Classical electrodynamicsThis edition refines and improves the first edition. It treats the present experimental limits on the mass of photon and the status of linear superposition, and introduces many other innovations. 
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User Review  barriboy  LibraryThingA soul crushing technical manual written by a sadist that has served as the right of passage for physics PhDs since the dawn of time. Every single one of my professors studied this book, and every ... Read full review
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User Review  aproustian  LibraryThing"Jackson E&M is about learning how to approximate reliably...the entire book, with few exceptions, is a mathematical discussion on how to solve [the same] 4 problems for different boundary conditions." Read full review
Contents
Introduction and Survey  1 
Introduction to Electrostatics  27 
BoundaryValue Problems  54 
Copyright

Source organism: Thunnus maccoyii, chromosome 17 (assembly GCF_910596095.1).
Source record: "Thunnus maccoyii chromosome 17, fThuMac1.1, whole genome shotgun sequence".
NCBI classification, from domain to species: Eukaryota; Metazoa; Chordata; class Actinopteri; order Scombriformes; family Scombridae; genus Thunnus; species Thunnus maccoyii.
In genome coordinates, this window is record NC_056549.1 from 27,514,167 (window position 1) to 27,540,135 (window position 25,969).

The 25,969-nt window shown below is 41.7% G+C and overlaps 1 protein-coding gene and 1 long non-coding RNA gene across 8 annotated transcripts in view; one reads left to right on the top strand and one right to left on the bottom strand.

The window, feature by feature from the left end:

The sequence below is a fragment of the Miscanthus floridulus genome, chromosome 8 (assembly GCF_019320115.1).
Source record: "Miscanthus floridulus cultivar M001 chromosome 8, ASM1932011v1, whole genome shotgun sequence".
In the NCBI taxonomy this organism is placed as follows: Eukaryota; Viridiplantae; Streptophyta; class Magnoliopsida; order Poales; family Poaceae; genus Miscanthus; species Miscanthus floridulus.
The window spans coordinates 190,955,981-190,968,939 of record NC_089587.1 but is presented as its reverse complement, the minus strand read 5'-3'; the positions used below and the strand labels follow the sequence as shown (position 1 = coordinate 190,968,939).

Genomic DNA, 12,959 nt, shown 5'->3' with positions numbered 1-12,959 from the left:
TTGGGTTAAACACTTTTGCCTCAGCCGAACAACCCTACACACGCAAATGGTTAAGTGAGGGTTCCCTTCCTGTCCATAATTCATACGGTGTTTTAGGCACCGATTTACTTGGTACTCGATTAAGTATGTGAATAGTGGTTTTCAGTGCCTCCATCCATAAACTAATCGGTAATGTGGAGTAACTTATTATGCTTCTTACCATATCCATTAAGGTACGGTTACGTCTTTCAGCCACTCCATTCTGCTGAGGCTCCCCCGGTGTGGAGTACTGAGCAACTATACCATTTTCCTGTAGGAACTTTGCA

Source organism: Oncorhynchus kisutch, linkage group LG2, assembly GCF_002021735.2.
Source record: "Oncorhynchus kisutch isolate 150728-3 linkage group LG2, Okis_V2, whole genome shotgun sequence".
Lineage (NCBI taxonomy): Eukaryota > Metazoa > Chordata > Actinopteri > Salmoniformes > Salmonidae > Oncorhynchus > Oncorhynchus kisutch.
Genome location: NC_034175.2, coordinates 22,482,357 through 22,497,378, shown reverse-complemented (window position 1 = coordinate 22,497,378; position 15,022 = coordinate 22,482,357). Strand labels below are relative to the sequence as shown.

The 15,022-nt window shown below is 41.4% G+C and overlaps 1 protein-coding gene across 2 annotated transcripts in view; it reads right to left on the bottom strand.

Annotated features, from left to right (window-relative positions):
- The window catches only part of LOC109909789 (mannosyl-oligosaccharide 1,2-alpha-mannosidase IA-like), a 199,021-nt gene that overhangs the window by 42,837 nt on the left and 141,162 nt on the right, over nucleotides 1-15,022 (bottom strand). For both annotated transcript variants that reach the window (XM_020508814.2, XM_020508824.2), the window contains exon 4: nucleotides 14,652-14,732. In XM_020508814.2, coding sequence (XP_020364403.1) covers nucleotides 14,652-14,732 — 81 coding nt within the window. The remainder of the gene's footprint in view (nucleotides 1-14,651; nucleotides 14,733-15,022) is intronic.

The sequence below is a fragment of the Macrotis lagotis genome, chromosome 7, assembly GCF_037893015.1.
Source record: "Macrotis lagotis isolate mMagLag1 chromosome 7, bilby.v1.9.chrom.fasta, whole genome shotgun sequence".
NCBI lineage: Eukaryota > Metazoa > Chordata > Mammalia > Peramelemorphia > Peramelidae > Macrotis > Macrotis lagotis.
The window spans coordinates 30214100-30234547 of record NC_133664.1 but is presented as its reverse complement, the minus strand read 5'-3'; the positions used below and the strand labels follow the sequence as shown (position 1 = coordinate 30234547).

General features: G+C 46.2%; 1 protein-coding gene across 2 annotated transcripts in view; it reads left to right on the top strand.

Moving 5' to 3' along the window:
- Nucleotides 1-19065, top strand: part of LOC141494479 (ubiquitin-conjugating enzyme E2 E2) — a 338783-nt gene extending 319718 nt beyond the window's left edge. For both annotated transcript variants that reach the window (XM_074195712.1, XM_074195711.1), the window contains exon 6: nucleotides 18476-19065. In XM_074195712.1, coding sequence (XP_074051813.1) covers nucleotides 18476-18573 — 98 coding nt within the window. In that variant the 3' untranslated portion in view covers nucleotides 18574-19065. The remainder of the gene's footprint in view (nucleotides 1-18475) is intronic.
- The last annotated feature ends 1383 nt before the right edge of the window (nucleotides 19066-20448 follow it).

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4vector amplitude angle angular distribution angular momentum aperture approximation assumed atomic axis behavior Bessel functions boundary conditions bremsstrahlung calculation Chapter charge density charge q charged particle classical coefficients collision components conductor consider coordinates cross section current density cylinder defined dielectric constant differential diffraction dimensions dipole direction discussed effects electric and magnetic electric field electromagnetic fields electrons electrostatic energy loss expansion expression factor finite force frequency given Green function incident integral Lagrangian limit linear Lorentz transformation macroscopic magnetic field magnetic induction magnitude Maxwell equations medium modes molecules multipole multipole expansion multipole moments nonrelativistic normal obtain oscillations parallel parameter photon Phys plane wave plasma point charge polarization problem propagation quantum quantummechanical radius region relativistic resonant rest frame result scalar scalar potential scattering shown in Fig solution spectrum sphere spherical surface tensor theorem transverse unit vanishes vector potential velocity wave guide wave number wavelength written zero